Elder-Connors: There are several things that are kind of on the table right now, some of which were actually initiatives that Gov. Scott has been pushing, through an executive order he signed in the fall. And those are things like developing a statewide body camera policy. There's even, actually, a proposal to create some countywide citizen oversight boards.

So some of these things that Burlington and Brattleboro are talking about are also being discussed on a statewide level, although there still haven't been any concrete proposals put forward yet. Those are still in kind of in draft phases.

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And just finally, Howard, let's go back to you in Brattleboro. What are we expecting on the police reform front in the next few months?

Weiss-Tisman: So remember, all of these discussions are happening with so much uncertainty in our country and the violence that we saw down in Washington, D.C. and a lot of questions about what this upcoming weekend and inauguration might look like.

At the meeting in Brattleboro, Franz Reischsman, who's a resident who wasn't involved in writing the report, he said this:

“There are things going on in our country right now that I think demand police presence. I insist that our police here are ready to deal with what happens next Wednesday, when the inauguration takes place. Will there be some kind of crazy reaction to that by dangerous people in Brattleboro? I sure hope not. But I expect our police to be ready if it does happen.”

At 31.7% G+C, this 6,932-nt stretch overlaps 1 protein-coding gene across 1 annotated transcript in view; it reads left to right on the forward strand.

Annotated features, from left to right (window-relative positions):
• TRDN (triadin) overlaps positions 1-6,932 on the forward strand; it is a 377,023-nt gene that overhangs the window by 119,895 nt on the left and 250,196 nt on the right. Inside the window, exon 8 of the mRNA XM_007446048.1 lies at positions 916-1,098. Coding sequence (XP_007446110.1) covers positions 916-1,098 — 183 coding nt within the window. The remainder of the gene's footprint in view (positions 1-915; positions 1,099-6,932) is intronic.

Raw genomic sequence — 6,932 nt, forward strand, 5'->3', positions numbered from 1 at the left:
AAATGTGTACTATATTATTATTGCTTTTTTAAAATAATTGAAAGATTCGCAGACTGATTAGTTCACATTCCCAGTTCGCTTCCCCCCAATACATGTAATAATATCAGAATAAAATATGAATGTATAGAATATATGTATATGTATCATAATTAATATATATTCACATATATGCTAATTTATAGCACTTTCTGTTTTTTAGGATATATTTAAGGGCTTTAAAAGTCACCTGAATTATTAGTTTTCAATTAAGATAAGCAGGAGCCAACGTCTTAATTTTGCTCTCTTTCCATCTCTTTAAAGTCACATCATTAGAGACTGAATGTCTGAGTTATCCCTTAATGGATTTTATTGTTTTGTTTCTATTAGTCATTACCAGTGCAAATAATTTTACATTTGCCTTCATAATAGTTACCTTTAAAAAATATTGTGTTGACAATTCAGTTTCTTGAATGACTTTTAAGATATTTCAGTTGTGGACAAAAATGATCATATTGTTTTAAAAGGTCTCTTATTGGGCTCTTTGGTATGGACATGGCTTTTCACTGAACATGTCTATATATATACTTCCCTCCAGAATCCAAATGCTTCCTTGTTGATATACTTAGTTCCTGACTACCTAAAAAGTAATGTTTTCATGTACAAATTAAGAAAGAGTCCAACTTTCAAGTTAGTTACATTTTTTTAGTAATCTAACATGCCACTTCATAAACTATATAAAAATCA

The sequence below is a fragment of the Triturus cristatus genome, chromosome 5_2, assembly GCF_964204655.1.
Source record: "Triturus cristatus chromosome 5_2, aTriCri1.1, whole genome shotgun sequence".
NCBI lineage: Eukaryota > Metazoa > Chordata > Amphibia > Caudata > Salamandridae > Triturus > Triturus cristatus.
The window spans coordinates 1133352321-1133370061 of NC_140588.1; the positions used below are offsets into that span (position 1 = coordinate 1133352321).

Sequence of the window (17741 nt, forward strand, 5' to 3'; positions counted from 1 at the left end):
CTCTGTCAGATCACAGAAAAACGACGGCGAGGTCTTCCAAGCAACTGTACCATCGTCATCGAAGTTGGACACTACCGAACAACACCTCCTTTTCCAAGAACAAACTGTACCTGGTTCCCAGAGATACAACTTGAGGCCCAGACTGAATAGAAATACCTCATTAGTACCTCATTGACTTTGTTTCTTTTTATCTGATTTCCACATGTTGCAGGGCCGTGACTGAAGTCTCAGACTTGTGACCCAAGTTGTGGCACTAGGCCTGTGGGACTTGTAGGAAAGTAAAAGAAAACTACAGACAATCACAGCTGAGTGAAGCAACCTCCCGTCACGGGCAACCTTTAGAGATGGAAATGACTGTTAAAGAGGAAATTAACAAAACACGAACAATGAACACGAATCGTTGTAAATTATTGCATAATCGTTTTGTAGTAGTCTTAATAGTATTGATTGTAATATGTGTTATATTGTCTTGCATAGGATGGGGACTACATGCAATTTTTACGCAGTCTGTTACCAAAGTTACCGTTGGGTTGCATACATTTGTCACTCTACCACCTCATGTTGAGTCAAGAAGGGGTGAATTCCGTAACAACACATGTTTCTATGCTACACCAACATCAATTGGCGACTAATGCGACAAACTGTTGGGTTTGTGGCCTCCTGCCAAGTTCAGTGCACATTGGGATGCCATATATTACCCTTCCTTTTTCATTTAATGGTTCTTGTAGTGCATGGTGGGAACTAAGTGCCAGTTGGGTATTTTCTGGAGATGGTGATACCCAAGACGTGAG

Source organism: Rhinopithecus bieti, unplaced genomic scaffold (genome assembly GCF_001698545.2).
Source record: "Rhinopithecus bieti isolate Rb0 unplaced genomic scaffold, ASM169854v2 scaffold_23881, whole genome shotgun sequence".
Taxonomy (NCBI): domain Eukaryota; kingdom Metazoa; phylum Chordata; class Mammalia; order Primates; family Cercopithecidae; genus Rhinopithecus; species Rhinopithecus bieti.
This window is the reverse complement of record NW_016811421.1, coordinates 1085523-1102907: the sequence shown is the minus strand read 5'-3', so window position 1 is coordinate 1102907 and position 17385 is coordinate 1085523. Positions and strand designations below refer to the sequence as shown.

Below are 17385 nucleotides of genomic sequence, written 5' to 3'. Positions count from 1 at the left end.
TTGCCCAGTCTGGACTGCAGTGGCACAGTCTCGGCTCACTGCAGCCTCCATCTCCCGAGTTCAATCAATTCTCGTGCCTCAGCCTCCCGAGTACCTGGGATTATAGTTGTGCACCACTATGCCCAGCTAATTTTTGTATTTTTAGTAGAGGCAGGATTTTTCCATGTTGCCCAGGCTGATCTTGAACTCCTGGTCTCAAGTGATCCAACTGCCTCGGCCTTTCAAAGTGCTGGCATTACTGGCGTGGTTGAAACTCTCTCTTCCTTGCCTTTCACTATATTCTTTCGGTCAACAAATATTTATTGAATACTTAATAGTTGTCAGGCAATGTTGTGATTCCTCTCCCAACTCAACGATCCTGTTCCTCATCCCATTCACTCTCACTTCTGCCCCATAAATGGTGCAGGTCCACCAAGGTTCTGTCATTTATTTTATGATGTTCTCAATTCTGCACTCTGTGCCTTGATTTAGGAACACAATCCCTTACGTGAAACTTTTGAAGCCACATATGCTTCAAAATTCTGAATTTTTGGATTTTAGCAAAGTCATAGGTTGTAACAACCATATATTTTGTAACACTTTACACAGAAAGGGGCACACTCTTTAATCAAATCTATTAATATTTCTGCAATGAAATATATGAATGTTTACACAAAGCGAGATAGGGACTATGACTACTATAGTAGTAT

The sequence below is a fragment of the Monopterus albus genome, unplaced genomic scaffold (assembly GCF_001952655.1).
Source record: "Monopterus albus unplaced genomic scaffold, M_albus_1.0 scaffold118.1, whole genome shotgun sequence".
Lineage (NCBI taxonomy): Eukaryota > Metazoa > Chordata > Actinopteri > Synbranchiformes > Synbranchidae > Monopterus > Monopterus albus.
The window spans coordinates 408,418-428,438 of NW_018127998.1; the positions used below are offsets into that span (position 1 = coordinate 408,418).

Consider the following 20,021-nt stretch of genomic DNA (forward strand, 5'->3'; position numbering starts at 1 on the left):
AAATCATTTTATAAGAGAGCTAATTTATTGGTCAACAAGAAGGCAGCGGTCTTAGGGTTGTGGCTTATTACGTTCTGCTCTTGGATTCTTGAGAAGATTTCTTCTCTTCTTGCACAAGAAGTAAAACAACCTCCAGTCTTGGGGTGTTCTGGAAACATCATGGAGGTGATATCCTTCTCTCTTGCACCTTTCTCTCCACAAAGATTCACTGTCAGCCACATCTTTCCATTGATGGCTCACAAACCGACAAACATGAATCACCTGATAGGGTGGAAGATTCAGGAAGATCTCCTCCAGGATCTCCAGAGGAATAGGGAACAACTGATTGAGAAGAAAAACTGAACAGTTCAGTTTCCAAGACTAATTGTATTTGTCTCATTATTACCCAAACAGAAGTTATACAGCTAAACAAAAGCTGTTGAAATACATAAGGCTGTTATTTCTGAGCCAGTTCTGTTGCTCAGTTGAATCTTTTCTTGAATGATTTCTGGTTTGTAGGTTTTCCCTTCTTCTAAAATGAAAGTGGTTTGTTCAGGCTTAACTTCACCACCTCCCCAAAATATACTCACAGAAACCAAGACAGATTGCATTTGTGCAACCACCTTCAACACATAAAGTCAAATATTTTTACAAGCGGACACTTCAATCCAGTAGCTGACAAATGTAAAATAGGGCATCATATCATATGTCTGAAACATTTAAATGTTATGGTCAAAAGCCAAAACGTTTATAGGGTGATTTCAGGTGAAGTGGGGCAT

- Franz Reichsman, Brattleboro

Weiss-Tisman: And just one last thing I wanted to mention, is that three seats on the five-member Brattleboro Selectboard are up for election on Town Meeting Day. So it will be interesting to see if either side of this discussion puts a candidate forward, and ultimately what the people of Brattleboro decide.

Have questions, comments or tips?Send us a message or get in touch with reporter Henry Epp@TheHenryEpp.

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Liam is Vermont Public’s public safety reporter, focusing on law enforcement, courts and the prison system.
Howard Weiss-Tisman is Vermont Public’s southern Vermont reporter, but sometimes the story takes him to other parts of the state.
Henry worked for Vermont Public as a reporter from 2017 to 2023.
Brittany Patterson joined Vermont Public in December 2020. Previously, she was an energy and environment reporter for West Virginia Public Broadcasting and the Ohio Valley ReSource. Prior to that, she covered public lands, the Interior Department and forests for E&E News' ClimateWire, based in Washington, D.C. Brittany also teaches audio storytelling and has taught classes at West Virginia University, Saint Michael's College and the University of Vermont. She holds degrees in journalism from San Jose State University and U.C. Berkeley's Graduate School of Journalism. A native of California, Brittany has fallen in love with Vermont. She enjoys hiking, skiing, baking and cuddling with her rescues, a 95-pound American Bulldog mix named Cooper, and Mila, the most beautiful calico cat you'll ever meet.